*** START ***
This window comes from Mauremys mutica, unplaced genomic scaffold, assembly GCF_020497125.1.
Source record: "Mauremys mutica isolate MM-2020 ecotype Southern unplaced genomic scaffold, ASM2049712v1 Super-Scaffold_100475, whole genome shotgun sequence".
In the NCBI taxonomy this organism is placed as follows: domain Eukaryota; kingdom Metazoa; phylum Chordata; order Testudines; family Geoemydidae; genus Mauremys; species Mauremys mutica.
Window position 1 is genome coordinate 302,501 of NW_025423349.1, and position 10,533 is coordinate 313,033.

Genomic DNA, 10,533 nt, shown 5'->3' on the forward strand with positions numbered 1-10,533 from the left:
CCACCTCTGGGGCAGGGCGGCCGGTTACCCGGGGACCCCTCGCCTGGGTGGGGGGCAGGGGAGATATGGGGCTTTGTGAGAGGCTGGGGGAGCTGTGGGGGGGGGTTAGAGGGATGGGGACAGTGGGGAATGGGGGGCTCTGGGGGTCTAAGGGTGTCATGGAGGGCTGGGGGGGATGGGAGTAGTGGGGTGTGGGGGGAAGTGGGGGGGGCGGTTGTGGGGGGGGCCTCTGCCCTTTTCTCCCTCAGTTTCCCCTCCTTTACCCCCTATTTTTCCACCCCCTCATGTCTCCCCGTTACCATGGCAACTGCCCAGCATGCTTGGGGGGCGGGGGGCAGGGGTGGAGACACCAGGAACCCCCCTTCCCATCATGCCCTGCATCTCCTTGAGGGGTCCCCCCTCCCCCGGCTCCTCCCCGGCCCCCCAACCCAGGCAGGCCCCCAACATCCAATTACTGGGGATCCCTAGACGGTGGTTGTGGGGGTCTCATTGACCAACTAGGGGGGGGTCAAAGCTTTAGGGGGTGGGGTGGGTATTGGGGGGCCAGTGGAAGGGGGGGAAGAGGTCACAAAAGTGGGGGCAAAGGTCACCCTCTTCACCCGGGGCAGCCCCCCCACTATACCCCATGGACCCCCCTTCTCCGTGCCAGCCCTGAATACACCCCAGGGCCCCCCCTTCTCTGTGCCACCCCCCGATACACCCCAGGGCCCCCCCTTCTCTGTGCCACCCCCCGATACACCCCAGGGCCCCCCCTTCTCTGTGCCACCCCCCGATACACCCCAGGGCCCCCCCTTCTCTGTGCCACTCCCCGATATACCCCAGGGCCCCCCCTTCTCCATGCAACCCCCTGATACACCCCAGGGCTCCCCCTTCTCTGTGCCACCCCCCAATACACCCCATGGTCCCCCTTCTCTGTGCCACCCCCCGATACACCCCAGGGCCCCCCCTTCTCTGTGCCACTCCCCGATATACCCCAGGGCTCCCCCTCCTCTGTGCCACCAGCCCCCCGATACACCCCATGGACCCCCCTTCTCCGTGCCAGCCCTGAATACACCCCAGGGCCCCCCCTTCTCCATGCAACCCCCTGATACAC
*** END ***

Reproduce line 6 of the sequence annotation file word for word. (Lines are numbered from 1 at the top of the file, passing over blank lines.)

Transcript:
CCACCTCTGGGGCAGGGCGGCCGGTTACCCGGGGACCCCTCGCCTGGGTGGGGGGCAGGGGAGATATGGGGCTTTGTGAGAGGCTGGGGGAGCTGTGGGGGGGGGTTAGAGGGATGGGGACAGTGGGGAATGGGGGGCTCTGGGGGTCTAAGGGTGTCATGGAGGGCTGGGGGGGATGGGAGTAGTGGGGTGTGGGGGGAAGTGGGGGGGGCGGTTGTGGGGGGGGCCTCTGCCCTTTTCTCCCTCAGTTTCCCCTCCTTTACCCCCTATTTTTCCACCCCCTCATGTCTCCCCGTTACCATGGCAACTGCCCAGCATGCTTGGGGGGCGGGGGGCAGGGGTGGAGACACCAGGAACCCCCCTTCCCATCATGCCCTGCATCTCCTTGAGGGGTCCCCCCTCCCCCGGCTCCTCCCCGGCCCCCCAACCCAGGCAGGCCCCCAACATCCAATTACTGGGGATCCCTAGACGGTGGTTGTGGGGGTCTCATTGACCAACTAGGGGGGGGTCAAAGCTTTAGGGGGTGGGGTGGGTATTGGGGGGCCAGTGGAAGGGGGGGAAGAGGTCACAAAAGTGGGGGCAAAGGTCACCCTCTTCACCCGGGGCAGCCCCCCCACTATACCCCATGGACCCCCCTTCTCCGTGCCAGCCCTGAATACACCCCAGGGCCCCCCCTTCTCTGTGCCACCCCCCGATACACCCCAGGGCCCCCCCTTCTCTGTGCCACCCCCCGATACACCCCAGGGCCCCCCCTTCTCTGTGCCACCCCCCGATACACCCCAGGGCCCCCCCTTCTCTGTGCCACTCCCCGATATACCCCAGGGCCCCCCCTTCTCCATGCAACCCCCTGATACACCCCAGGGCTCCCCCTTCTCTGTGCCACCCCCCAATACACCCCATGGTCCCCCTTCTCTGTGCCACCCCCCGATACACCCCAGGGCCCCCCCTTCTCTGTGCCACTCCCCGATATACCCCAGGGCTCCCCCTCCTCTGTGCCACCAGCCCCCCGATACACCCCATGGACCCCCCTTCTCCGTGCCAGCCCTGAATACACCCCAGGGCCCCCCCTTCTCCATGCAACCCCCTGATACAC